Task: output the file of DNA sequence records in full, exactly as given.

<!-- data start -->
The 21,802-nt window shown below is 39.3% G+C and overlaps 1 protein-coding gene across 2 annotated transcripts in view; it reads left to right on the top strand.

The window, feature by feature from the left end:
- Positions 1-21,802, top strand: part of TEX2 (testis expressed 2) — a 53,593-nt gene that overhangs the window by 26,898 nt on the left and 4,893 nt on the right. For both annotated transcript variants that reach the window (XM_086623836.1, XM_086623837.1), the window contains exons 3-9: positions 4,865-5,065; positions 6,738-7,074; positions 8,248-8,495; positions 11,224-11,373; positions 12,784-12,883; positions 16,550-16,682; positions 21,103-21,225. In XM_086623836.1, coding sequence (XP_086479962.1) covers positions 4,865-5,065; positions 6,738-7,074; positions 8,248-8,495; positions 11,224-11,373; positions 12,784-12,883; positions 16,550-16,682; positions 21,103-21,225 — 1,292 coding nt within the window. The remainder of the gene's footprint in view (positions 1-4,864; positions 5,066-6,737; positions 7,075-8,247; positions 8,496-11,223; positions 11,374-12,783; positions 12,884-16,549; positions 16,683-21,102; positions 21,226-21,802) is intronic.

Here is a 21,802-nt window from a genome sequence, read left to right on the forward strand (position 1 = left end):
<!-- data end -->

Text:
The 21,802-nt window shown below is 39.3% G+C and overlaps 1 protein-coding gene across 2 annotated transcripts in view; it reads left to right on the top strand.

The window, feature by feature from the left end:
- Positions 1-21,802, top strand: part of TEX2 (testis expressed 2) — a 53,593-nt gene that overhangs the window by 26,898 nt on the left and 4,893 nt on the right. For both annotated transcript variants that reach the window (XM_086623836.1, XM_086623837.1), the window contains exons 3-9: positions 4,865-5,065; positions 6,738-7,074; positions 8,248-8,495; positions 11,224-11,373; positions 12,784-12,883; positions 16,550-16,682; positions 21,103-21,225. In XM_086623836.1, coding sequence (XP_086479962.1) covers positions 4,865-5,065; positions 6,738-7,074; positions 8,248-8,495; positions 11,224-11,373; positions 12,784-12,883; positions 16,550-16,682; positions 21,103-21,225 — 1,292 coding nt within the window. The remainder of the gene's footprint in view (positions 1-4,864; positions 5,066-6,737; positions 7,075-8,247; positions 8,496-11,223; positions 11,374-12,783; positions 12,884-16,549; positions 16,683-21,102; positions 21,226-21,802) is intronic.

Here is a 21,802-nt window from a genome sequence, read left to right on the forward strand (position 1 = left end):